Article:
They informed us that they were in favour of fracking as shale gas contributes $76 billion to the overall GDP of the US with millions of jobs (38,380 jobs in Ohio in the 15 years they’ve been fracking) created.
We spoke at length about the EU’s proposed Energy Union, which would make energy more secure, affordable and sustainable across Europe. Brad and Celeste stressed that any energy transition needs to be a just transition for workers (in line with S&D policy).
Thursday 19th March
Seminar on energy security, Washington DC
We started the day with a breakfast seminar on “Energy Security – EU and US perspectives” at the Carnegie Endowment for International Peace. We discussed the need to empower the Agency for the Cooperation of Energy Regulators (ACER) and to increase energy security, promote renewables and combat energy poverty.
Meeting with secretariat of the House Energy and Commerce Committee, Washington DC
Later that morning we headed over to Congress and met with members of the secretariat of the House Energy and Commerce Committee to exchange views on common energy problems and ways to look for solutions.
US Department of Energy (DOE), Washington DC
This was followed by a meeting at the US Department of Energy with Chris Smith, Assistant Secretary for Fossil Fuels, and Nicholas Sherman, Coordinator for the US-EU Energy Council. We discussed US ‘shale boom’, current research priorities (development of a new generation of environmentally sound technologies), challenges (increasing frequency of earthquakes following the drilling of wells for disposal of waste from shale gas/oil extraction) and need for suite of options, including renewables, energy efficiency and carbon capture and storage, to combat climate change.
The US Department of Energy provides $5.9 billion of funding for precompetitive research in science, protecting basic and fundamental research. This meeting really underlined the importance of safeguarding Horizon 2020 in Europe. There is also no consistent way of monetising carbon capture and storage, which is also an issue at European level.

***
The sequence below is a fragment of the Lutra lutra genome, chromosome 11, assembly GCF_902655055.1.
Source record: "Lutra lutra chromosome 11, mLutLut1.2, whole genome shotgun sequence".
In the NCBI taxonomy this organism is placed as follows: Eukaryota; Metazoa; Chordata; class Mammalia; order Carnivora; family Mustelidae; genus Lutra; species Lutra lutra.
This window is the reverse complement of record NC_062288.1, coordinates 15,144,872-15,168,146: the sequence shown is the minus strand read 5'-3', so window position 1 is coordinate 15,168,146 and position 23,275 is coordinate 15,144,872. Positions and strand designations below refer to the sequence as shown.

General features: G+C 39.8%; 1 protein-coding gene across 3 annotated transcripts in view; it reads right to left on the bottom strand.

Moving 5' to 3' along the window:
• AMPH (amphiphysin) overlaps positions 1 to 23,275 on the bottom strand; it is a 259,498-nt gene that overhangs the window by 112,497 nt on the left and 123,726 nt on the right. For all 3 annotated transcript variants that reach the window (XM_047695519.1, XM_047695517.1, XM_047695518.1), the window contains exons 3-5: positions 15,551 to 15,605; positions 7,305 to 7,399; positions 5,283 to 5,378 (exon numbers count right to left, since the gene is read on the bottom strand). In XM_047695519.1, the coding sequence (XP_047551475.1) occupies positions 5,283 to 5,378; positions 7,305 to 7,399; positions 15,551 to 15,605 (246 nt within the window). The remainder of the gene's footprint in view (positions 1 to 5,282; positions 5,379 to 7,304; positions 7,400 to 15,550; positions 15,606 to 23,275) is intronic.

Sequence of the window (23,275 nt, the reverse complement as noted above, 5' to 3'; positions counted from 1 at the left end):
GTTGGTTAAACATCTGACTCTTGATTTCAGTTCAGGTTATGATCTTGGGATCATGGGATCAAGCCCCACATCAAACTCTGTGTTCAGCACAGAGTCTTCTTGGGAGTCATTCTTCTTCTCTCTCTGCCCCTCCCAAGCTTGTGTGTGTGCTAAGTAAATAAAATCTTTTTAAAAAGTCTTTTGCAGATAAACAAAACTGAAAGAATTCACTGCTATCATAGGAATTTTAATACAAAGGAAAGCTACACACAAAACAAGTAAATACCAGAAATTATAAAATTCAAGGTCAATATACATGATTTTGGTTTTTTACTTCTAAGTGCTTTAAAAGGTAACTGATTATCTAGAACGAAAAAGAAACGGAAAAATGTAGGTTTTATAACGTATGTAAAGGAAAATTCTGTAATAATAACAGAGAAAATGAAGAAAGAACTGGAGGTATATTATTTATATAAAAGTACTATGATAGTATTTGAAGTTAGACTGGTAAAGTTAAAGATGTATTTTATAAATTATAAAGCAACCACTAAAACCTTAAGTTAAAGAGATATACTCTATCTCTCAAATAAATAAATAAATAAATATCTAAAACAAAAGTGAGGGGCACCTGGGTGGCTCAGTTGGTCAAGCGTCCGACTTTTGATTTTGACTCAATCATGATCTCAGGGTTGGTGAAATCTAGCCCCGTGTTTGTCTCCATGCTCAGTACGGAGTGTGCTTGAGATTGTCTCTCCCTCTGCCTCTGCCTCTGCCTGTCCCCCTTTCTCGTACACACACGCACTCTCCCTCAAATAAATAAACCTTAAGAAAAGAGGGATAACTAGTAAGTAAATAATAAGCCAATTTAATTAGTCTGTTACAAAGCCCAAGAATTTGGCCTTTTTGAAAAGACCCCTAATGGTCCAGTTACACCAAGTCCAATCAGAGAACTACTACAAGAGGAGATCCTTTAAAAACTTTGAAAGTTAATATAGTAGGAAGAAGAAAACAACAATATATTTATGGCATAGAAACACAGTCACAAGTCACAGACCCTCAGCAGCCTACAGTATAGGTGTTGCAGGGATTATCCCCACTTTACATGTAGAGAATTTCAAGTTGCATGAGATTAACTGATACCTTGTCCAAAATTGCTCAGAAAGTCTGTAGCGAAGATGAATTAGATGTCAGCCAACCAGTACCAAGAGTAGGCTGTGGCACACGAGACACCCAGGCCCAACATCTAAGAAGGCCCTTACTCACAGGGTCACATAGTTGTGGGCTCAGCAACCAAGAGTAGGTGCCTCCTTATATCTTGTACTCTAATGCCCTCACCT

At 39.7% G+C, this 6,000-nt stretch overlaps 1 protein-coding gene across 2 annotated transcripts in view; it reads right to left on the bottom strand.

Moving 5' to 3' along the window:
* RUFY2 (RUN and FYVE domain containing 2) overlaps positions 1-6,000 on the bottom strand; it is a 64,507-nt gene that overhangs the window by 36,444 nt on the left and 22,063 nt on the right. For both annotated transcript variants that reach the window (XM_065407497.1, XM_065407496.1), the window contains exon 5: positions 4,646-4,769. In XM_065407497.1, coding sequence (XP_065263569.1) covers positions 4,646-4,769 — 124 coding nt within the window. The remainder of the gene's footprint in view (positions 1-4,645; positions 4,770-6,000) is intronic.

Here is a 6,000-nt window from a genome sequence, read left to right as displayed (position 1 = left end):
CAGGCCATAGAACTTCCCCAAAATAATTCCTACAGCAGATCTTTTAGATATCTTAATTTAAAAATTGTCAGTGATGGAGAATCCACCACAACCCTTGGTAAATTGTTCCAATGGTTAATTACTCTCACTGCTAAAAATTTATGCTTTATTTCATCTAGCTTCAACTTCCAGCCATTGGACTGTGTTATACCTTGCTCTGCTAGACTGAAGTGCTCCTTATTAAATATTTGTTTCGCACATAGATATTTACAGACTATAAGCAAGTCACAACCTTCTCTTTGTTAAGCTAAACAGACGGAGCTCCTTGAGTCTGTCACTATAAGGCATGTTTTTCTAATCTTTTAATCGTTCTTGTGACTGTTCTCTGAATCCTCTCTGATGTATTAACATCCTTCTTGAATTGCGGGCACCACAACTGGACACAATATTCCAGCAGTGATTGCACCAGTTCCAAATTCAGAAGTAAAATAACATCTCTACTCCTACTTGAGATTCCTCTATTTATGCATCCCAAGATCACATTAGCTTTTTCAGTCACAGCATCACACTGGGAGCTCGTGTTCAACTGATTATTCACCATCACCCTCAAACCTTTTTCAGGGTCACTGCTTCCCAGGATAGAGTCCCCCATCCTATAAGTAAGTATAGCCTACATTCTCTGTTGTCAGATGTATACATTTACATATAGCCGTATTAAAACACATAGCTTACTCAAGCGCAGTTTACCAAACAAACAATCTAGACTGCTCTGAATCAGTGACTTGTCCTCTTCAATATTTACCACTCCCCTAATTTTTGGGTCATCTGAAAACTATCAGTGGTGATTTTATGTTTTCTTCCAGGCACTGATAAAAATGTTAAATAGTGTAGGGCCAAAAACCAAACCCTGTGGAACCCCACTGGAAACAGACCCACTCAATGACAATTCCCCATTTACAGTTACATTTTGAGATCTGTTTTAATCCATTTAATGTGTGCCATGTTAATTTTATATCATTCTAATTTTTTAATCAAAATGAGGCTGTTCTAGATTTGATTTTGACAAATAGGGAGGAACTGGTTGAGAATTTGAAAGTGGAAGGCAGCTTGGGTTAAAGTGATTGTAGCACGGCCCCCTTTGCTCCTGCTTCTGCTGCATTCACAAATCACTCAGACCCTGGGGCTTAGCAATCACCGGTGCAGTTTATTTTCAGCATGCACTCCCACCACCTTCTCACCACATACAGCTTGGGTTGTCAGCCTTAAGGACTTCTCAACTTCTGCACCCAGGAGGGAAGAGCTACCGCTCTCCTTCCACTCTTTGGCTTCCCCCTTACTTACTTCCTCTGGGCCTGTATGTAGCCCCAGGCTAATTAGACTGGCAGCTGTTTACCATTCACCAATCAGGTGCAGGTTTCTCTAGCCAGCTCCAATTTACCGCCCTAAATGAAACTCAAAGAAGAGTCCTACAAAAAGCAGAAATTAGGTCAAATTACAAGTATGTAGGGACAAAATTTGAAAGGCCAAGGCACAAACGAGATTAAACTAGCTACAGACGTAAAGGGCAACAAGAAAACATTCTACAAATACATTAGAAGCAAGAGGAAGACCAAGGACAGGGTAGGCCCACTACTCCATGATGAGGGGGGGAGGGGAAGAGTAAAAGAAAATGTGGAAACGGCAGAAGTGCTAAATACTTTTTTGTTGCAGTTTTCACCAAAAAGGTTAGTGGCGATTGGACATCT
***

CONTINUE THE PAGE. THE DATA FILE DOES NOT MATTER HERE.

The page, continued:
Meeting with Congressman McCaul, Washington DC
That afternoon we were back at Congress for a meeting with Congressman Michael McCaul (Texas, Republican) – Chair of the House Committee on Homeland Security and member of the Committee on Science and Technology. We discussed energy supply and technology transfer.
Federal Communications Commission (FCC), Washington DC
Our final visit of the trip was to the Federal Communications Commission. This was created to regulate interstate communications by radio, television, wire, satellite and cable. There was a strong focus on consumer protection as well as a discussion on rules for broadband providers (e.g., bans on ISPs prioritising content and services of ‘affiliates’ and preventing internet traffic being limited/favoured).
After an action packed four days of meetings, visits, discussions and debates, we still have many unanswered questions. What are the long-term disadvantages and advantages of shale gas extraction? Is shale gas extraction really better for our environment and a revolutionary alternative to traditional fossil fuels? Would shale gas extraction solve our energy security concerns? But most crucial of all, can we count on shale gas extraction to be safe for our current and future generations of workers and citizens?
While shale gas may have a role to play in improving our energy supply and energy security, we remain unconvinced while environmental and health concerns are at worst unknown and at best unaddressed.
Europe’s Energy Union needs to have quality jobs and growth, and to address energy poverty at its centre. Fundamental to the debate is that climate and energy are two sides of the same coin. Also, we need to ensure that in TTIP we have workable transatlantic work councils, which would stand up for the worker.